The track record of in-line inspection crack detection technology with respect to locating and characterizing seam defects in electric-resistance-welded (ERW) pipe was examined on the basis of 13 tool runs on 741 miles of hazardous liquid and natural gas pipelines. Results for three types of tools were examined: (ultrasonic angle beam, circumferential magnetic flux, and electromagnetic acoustic transducer (EMAT). The methods for validating the locations, types, and sizes of anomalies included in-the-ditch NDE (UT and MT), and removal of pipe for metallurgical investigation and/or burst testing. The work indicates that in-the-ditch NDE is not always reliable for confirming the ILI findings. The metallographic examinations and burst tests sometimes confirmed the ILI findings, but in other cases, they revealed defects did not compare well in size with the anomalies indicated by the ILI or the in-the-ditch NDE. In some cases, anomalies that caused failures in burst tests had not been identified by the ILI. Because the toughness of the bond line region may differ significantly from that of adjacent material, predictions of failure pressure based on ILI-indicated dimensions using a single toughness level are unreliable. It is concluded that significant improvements in ILI crack-detection technologies will be needed in order for pipeline operators to be able to have adequate confidence in the ERW seam integrity of a pipeline inspected by means of an ILI crack-detection tool. It is also concluded that significant improvements of in-the-ditch NDE methods are needed for such methods to be considered a reliable means of validating ERW seam anomalies found by ILI. These results should not discourage the use of technologies for ERW seam integrity assessment. The tools clearly are useful for finding and eliminating some seam defects. Only by continuing to use and develop the tools can pipeline operators expect to see the technologies improve to the point where operators can have a high degree of confidence in the ERW seam integrity of an inspected pipeline.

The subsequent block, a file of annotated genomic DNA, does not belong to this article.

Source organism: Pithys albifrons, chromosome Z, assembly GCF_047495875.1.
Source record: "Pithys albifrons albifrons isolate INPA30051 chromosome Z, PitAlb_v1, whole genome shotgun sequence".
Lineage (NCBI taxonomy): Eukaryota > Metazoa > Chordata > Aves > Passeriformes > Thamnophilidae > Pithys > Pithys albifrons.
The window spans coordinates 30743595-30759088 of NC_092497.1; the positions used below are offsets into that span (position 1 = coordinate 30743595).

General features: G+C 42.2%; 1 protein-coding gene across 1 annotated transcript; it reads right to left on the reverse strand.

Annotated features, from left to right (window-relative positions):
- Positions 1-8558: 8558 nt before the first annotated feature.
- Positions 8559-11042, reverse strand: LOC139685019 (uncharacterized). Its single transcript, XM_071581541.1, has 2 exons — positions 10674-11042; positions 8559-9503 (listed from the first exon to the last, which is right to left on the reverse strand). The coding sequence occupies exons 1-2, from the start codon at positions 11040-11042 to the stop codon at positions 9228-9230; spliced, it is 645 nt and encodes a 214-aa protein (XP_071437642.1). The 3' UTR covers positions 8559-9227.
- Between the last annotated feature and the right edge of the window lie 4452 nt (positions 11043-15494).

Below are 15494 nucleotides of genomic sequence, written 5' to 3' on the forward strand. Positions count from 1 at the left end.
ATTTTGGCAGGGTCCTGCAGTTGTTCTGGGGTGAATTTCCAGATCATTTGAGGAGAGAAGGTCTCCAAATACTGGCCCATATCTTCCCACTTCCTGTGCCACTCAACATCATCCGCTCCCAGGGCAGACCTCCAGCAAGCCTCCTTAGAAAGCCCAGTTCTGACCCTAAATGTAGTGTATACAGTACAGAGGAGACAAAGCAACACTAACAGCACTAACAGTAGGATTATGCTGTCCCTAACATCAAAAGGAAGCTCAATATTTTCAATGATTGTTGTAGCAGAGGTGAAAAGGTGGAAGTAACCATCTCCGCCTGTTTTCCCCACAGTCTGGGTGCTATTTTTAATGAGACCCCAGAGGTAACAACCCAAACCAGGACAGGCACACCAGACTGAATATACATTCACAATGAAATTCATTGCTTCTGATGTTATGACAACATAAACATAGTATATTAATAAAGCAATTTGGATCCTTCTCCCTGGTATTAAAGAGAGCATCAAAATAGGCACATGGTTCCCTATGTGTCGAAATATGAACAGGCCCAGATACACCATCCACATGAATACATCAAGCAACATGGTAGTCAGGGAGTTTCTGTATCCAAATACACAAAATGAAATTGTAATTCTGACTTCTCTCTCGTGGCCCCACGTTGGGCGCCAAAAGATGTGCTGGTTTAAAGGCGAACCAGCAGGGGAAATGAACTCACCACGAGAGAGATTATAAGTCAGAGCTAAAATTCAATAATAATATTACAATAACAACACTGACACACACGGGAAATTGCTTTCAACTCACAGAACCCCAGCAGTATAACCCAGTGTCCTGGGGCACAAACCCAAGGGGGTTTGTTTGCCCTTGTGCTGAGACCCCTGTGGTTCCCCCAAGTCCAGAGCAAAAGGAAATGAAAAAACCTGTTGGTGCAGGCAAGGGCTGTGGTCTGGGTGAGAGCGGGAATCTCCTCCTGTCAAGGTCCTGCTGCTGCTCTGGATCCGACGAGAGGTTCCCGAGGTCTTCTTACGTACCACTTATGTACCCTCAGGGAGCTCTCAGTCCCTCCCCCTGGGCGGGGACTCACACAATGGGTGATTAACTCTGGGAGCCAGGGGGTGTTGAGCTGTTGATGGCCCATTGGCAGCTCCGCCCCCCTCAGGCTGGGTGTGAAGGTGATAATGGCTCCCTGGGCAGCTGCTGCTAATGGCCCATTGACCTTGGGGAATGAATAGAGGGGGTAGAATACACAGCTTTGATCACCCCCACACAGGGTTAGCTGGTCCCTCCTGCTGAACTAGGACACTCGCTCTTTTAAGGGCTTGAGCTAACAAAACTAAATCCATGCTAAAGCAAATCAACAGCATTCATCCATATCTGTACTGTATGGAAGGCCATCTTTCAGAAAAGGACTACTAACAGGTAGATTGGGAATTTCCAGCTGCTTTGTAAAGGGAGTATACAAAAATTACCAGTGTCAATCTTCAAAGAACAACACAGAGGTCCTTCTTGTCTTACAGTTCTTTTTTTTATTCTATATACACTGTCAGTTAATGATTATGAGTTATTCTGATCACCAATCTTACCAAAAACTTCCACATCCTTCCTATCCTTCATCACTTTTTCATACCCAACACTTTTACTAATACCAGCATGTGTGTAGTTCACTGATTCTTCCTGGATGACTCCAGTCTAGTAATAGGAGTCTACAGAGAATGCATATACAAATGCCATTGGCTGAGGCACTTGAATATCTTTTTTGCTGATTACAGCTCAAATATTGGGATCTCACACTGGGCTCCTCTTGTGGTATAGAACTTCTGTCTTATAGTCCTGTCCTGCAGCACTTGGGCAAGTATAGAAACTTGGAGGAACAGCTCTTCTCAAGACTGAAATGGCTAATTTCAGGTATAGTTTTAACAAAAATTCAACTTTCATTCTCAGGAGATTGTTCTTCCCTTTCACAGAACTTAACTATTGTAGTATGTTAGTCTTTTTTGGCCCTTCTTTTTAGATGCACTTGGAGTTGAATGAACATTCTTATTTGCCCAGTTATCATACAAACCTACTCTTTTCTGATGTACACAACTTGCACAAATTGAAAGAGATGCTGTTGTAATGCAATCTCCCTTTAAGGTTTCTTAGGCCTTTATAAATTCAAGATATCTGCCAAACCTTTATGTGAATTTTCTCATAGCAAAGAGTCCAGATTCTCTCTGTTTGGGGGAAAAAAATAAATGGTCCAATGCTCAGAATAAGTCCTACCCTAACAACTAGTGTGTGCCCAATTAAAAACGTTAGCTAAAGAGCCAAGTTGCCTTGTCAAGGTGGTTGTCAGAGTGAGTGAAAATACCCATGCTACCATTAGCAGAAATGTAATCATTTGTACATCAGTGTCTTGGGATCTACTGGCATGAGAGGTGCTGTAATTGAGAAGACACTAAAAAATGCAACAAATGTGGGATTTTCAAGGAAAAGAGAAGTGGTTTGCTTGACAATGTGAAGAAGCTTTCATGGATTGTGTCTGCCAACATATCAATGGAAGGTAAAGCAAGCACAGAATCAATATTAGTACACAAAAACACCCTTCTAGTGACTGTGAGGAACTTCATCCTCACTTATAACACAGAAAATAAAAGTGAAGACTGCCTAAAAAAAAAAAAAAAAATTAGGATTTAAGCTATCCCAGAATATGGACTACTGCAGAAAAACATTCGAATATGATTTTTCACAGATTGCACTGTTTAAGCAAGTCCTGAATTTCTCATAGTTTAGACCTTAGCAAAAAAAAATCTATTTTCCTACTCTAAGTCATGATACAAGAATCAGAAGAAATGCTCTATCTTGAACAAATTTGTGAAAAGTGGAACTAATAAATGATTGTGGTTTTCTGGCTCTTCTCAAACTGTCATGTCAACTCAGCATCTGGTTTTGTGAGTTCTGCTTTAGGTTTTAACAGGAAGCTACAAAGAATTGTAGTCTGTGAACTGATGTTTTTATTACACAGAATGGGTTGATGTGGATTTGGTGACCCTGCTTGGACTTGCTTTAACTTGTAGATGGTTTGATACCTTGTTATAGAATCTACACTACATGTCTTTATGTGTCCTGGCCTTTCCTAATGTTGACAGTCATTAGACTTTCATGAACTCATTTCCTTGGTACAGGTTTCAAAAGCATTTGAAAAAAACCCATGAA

This content is only available via PDF.
You do not currently have access to this content.